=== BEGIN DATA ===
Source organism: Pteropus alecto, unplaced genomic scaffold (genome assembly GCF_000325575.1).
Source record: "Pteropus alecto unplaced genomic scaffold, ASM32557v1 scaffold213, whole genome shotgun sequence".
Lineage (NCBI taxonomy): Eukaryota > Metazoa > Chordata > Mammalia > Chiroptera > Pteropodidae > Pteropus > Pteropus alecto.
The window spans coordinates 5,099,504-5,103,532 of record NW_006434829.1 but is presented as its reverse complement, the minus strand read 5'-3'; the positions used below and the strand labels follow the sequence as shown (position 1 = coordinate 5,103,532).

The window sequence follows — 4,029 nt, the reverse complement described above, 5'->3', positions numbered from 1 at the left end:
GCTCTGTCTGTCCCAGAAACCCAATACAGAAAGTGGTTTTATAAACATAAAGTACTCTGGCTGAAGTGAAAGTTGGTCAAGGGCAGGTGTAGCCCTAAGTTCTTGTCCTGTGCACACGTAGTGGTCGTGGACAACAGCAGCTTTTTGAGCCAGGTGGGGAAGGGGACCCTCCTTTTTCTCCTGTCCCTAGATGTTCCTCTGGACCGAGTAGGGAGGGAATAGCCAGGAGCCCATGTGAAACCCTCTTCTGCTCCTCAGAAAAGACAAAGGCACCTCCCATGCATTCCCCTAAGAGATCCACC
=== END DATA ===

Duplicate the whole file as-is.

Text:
Source organism: Pteropus alecto, unplaced genomic scaffold (genome assembly GCF_000325575.1).
Source record: "Pteropus alecto unplaced genomic scaffold, ASM32557v1 scaffold213, whole genome shotgun sequence".
Lineage (NCBI taxonomy): Eukaryota > Metazoa > Chordata > Mammalia > Chiroptera > Pteropodidae > Pteropus > Pteropus alecto.
The window spans coordinates 5,099,504-5,103,532 of record NW_006434829.1 but is presented as its reverse complement, the minus strand read 5'-3'; the positions used below and the strand labels follow the sequence as shown (position 1 = coordinate 5,103,532).

The window sequence follows — 4,029 nt, the reverse complement described above, 5'->3', positions numbered from 1 at the left end:
GCTCTGTCTGTCCCAGAAACCCAATACAGAAAGTGGTTTTATAAACATAAAGTACTCTGGCTGAAGTGAAAGTTGGTCAAGGGCAGGTGTAGCCCTAAGTTCTTGTCCTGTGCACACGTAGTGGTCGTGGACAACAGCAGCTTTTTGAGCCAGGTGGGGAAGGGGACCCTCCTTTTTCTCCTGTCCCTAGATGTTCCTCTGGACCGAGTAGGGAGGGAATAGCCAGGAGCCCATGTGAAACCCTCTTCTGCTCCTCAGAAAAGACAAAGGCACCTCCCATGCATTCCCCTAAGAGATCCACC